While the various horrors in Southesast Asia were rarely ever touched upon by any significantly major movie studios during the Vietnam War itself - with many a World War II or Korean War flick made in order to passively "commentate" on the ongoing battles between countries - it wasn't until it was all said and done with that anyone really started to make movies about it. And make movies, they did. In the late '70s alone, moviegoers witnessed powerful tales of madness such as Apocalypse Now and The Deer Hunter - both of which were created by American filmmakers who were still raging over the heated controversy that still surrounds the war to this day. Meanwhile, elsewhere in the world, a couple of Aussies decided to tell their side of the story.
Yes, those of you who went to school in the United States, that's right: Oz was also involved in the Vietnam War. It may also interest you to know that - in addition to being the home of the Wonderful Wizard - Australia does, in fact, exist - and is not some magical land of fiction like, say, Wyoming.
Granted, according to Tom Jeffrey's 1979 film, The Odd Angry Shot, the contributions to the Vietnam War effort courtesy Australia's finest soldiers were limited to little more than being stationed in Asia, drinking Foster's, wearing horrific shades of anachronistic pink with their combat fatigues, drinking more Foster's, playing cards, pitting arachnids against scorpions, smoking, drinking (Foster's again), joking about (with both the Yankee troops and each other), and - perhaps the biggest dilemma of all - dealing with athlete's foot. Oh, and yes, they take The Odd Angry Shot against the bad guys. But not often.
As a war film, this one leaves a bit to be desired. But of course, that's OK. Frankly, it's nice to see something different for a change from a war film subgenre that has been oversaturated with bloodshed. It has its moments of drama, yes (and a nifty nightmare sequence) - but, for the most part, The Odd Angry Shot is something of a weird, passive movie. And again, that's perfectly fine. The fact that this one features Australia's inimitable Graham Kennedy and Bryan Brown makes it that much more enjoyable.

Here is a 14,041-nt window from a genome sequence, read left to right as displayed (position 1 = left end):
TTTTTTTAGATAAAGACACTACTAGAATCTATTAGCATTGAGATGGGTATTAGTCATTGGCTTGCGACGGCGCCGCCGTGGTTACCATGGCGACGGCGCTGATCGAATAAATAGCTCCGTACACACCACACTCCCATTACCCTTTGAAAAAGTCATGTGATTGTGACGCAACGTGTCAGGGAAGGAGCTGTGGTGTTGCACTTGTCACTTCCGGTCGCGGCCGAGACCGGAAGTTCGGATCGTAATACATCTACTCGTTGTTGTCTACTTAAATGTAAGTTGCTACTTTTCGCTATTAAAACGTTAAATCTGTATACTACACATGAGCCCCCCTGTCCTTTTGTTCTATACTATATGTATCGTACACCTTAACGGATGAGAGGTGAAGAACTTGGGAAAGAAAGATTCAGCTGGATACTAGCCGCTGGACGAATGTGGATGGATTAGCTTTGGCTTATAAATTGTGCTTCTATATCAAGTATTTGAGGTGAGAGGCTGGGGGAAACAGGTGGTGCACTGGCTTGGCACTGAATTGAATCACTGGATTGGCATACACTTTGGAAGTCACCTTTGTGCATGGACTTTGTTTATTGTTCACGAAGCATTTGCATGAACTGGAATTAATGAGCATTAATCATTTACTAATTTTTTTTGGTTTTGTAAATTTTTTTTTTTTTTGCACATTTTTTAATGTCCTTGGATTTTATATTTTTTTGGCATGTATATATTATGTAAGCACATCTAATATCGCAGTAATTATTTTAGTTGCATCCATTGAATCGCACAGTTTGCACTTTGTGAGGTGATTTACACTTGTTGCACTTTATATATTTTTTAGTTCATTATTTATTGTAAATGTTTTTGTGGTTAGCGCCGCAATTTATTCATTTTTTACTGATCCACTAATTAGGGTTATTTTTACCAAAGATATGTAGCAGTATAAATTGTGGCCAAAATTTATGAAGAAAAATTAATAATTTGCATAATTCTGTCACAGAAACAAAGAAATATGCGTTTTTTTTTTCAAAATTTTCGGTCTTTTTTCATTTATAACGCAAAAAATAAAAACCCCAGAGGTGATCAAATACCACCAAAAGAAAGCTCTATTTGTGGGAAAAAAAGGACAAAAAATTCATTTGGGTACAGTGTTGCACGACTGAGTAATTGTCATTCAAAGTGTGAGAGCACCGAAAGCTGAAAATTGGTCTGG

Providing you aren't looking for combat, that is.
After barely making its money back at the imaginary box office of Oz, The Odd Angry Shot quickly turned into a legend itself - leaving Synapse Films to ride a magical hot-air balloon across the Yellow Brick Road in order to bring us this one. And, when you consider this movie hails from a non-existent place - and, therefore, does not technically exist itself - the result is quite astounding. With the exception of the fact that the cast is so youthful, slim, or - at best - alive (to say nothing of the dated fashions and hairstyles) The Odd Angry Shot looks like it could have been shot (no pun intended) yesterday. The colors are as bright and beautiful as can be, while the detail is as fine as that aforementioned article of pink clothing.
The main feature is presented in a 1080p/AVC transfer and in a 1.78:1 aspect ratio, while the accompanying DTS-HD MA English 2.0 Mono soundtrack delivers ever bad joke and beer top popping with crystal clarity. Sadly, English subtitles are not included, so I had no idea what these mythical munchkin folk were really saying - seeing as how they speak in some weird gibberish talk. Special features for this one include an audio commentary by producer/director Tom Jeffrey, who is joined by producer Sue Milliken and actor Graeme Blundell; a featurette entitled "Stunts Down Under"; and the original (Australian) theatrical trailer. The All-Region Blu-ray release also comes with reversible cover art (though, for the record, both covers make the film look like a hardcore action flick).